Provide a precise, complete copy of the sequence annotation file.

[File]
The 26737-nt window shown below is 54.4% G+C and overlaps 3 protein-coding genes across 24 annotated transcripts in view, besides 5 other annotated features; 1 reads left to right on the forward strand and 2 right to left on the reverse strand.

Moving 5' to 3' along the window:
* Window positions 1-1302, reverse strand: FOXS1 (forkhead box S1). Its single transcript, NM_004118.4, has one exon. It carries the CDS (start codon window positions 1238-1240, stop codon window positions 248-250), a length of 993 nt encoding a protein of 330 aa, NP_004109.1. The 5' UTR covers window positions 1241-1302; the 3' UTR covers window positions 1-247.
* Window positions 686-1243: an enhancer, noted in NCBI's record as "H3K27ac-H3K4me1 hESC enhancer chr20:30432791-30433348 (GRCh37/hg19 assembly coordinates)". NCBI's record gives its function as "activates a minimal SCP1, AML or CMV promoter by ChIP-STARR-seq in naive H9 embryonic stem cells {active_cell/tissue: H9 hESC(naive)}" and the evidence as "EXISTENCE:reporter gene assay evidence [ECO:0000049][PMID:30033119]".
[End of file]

The 26737-nt window shown below is 54.4% G+C and overlaps 3 protein-coding genes across 24 annotated transcripts in view, besides 5 other annotated features; 1 reads left to right on the forward strand and 2 right to left on the reverse strand.

Moving 5' to 3' along the window:
* Window positions 1-1302, reverse strand: FOXS1 (forkhead box S1). Its single transcript, NM_004118.4, has one exon. It carries the CDS (start codon window positions 1238-1240, stop codon window positions 248-250), a length of 993 nt encoding a protein of 330 aa, NP_004109.1. The 5' UTR covers window positions 1241-1302; the 3' UTR covers window positions 1-247.
* Window positions 686-1243: an enhancer, noted in NCBI's record as "H3K27ac-H3K4me1 hESC enhancer chr20:30432791-30433348 (GRCh37/hg19 assembly coordinates)". NCBI's record gives its function as "activates a minimal SCP1, AML or CMV promoter by ChIP-STARR-seq in naive H9 embryonic stem cells {active_cell/tissue: H9 hESC(naive)}" and the evidence as "EXISTENCE:reporter gene assay evidence [ECO:0000049][PMID:30033119]".